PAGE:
ABC-CLIO

Cooking with Shakespeare

by Mark Morton, Andrew Coppolino

 

Examines the food culture of Shakespeare's England and provides original and modernized versions of more than 180 period recipes.

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Cover image for Cooking with Shakespeare

March 2008

Greenwood

Pages 336
Volumes 1
Size 7x10
Topics World History/Culture
  • Hardcover

    978-0-313-33707-9

    $61.00

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  • eBook

    978-0-313-06820-1

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  • International Pricing

    Hardcover: £47.00/51,00€/A$79.00

Feasts, banquets, and everyday meals were central to daily life in Elizabethan England, a world reflected so lavishly in Shakespeare's plays. This book helps students and general readers learn more about Shakespeare's food culture. An introductory essay discusses the culinary customs of Shakespeare's era. This is followed by more than 180 recipes from Elizabethan times. Recipes are grouped in chapters according to types of food and are accompanied by modernized versions for today's chefs. Passages from Shakespeare's plays relate the recipes to his texts and help students use food to gain a greater appreciation of his world and works.

An introductory essay discusses food in Elizabethan society. This is followed by the heart of the book, a collection of more than 180 recipes from Shakespeare's world. Recipes are grouped in chapters on particular types of food, such as fish and seafood, pork, vegetables, beef and veal, and beverages, and are accompanied by modernized versions for contemporary cooks. Passages from the plays relate the recipes to Shakespeare's works and help students understand both his plays and the world in which he lived. The volume closes with a list of hard to find ingredients, a chart of wages and prices from Shakespeare's day, sample menus, a glossary, and a bibliography of period cookbooks, secondary works, and electronic resources.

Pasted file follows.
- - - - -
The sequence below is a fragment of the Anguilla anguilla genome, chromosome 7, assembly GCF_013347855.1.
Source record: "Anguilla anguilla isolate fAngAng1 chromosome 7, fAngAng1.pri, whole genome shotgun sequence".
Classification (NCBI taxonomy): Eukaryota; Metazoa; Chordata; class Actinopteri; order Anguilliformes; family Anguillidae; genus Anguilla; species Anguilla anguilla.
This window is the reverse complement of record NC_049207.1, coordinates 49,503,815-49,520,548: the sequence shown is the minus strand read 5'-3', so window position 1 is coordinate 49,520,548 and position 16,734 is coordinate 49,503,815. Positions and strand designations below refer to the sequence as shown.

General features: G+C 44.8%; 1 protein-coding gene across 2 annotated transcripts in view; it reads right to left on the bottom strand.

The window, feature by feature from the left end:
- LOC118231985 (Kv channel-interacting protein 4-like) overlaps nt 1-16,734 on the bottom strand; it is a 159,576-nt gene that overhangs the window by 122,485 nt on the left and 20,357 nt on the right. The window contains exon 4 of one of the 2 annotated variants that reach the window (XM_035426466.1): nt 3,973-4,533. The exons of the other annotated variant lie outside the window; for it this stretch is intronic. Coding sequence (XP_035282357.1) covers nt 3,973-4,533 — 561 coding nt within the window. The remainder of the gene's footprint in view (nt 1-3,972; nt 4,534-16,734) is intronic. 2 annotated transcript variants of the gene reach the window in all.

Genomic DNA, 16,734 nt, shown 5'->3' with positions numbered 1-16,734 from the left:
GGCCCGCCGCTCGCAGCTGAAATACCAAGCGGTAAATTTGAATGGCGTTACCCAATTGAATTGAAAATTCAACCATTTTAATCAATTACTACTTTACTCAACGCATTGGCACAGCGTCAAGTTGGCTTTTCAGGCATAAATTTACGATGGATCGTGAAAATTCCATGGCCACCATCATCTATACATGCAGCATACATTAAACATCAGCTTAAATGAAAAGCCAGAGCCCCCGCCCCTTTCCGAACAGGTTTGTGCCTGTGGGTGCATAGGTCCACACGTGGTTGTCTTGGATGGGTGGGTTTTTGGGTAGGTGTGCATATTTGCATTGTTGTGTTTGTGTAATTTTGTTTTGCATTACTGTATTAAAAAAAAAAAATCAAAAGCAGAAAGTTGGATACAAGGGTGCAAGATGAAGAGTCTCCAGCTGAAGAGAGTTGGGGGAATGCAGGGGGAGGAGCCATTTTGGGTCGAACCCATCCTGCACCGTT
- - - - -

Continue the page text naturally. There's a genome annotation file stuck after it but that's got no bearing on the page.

Table of Contents

PrefaceAcknowledgmentsWilliam Shakespeares Works and Their Abbreviations1. Introduction2. House Fowl3. Beef and Veal4. Mutton and Lamb5. Pork6. Game7. Fish and Seafood8. Vegetables9. Eggs and Dairy10. Fritters, Fricassees, and Puddings11. Broths, Pottage, and Sops12. Breads, Wafers, and Pastry Shells13. Salads14. Pies and Tarts15. Biscuits and Spiced Breads16. Stewed Fruits, Candied Spices, and Sugar Plate17. Sauces and Powders18. BeveragesAppendix 1: Hard to Find IngredientsAppendix 2: Wages and PricesAppendix 3: A First Course and the Second Course for Fish DaysAppendix 4: Dialogue for TabletalkeGlossaryBibliographyIndex

Reviews/Endorsements

Reviews

"This book ventures beyond literature and cookery into history, etymology, and sciences....Thorough, exemplary, logical, and unflinchingly authentic, the volume is a labor of love and thoughtful scholarship. Offering 189 recipes (some delicious), the book features a 67-page introduction on period ideology, dietary theory, law, pharmacology, etiquette, and economics. There are four appendixes, including Hard to Find Ingredients (substitutions/sources for hyssop, isinglass, verjuice, etc.) and Wages and Prices....The recipes are irresistible to read, if not always to cook--baked porpoise, swan's-blood pudding, and an aphrodisiac tart with sparrows' brains (the authors suggest substituting a teaspoon of Spam). In the fully quoted and cited original recipes, the authors note details that might escape readers' attention, e.g., carving breast meat from a live chicken....This wonderful book joins such titles as Francine Segan's Shakespeare's Kitchen: Renaissance Recipes for the Contemporary Cook (2003). Highly Recommended."Choice

"A rich, fun survey of early cooking methods and recipes for modern readers and librarians interested in culinary history."Midwest Book Review

"Cooking with Shakespeare is packed with information that will interest culinary historians, lovers of Shakespeare, and foodies alike."Gastronomica

"The introduction outlines the material and ideological conditions surrounding the production and consumption of food in Shakespeare's time. Each of the 189 entries couples a recipe taken from an early modern source with a related reference in Shakespeare, a short discussion of important terms in the recipe or quotation, and a translation of the recipe into modern terms....Bon appetit."Studies in English Literature

"...Cooking with Shakespeare should set a new standard for cookbooks about food and cookery of 16th-century England....Cooking with Shakespeare should satisfy almost everyone with an appetite for the subject."Repast

Other Titles of Interest

Cooking with Jane Austen cover imageFood in Medieval Times cover imageFood in Early Modern Europe cover image
Food in Colonial and Federal America cover imageFood in the United States, 1890-1945 cover image

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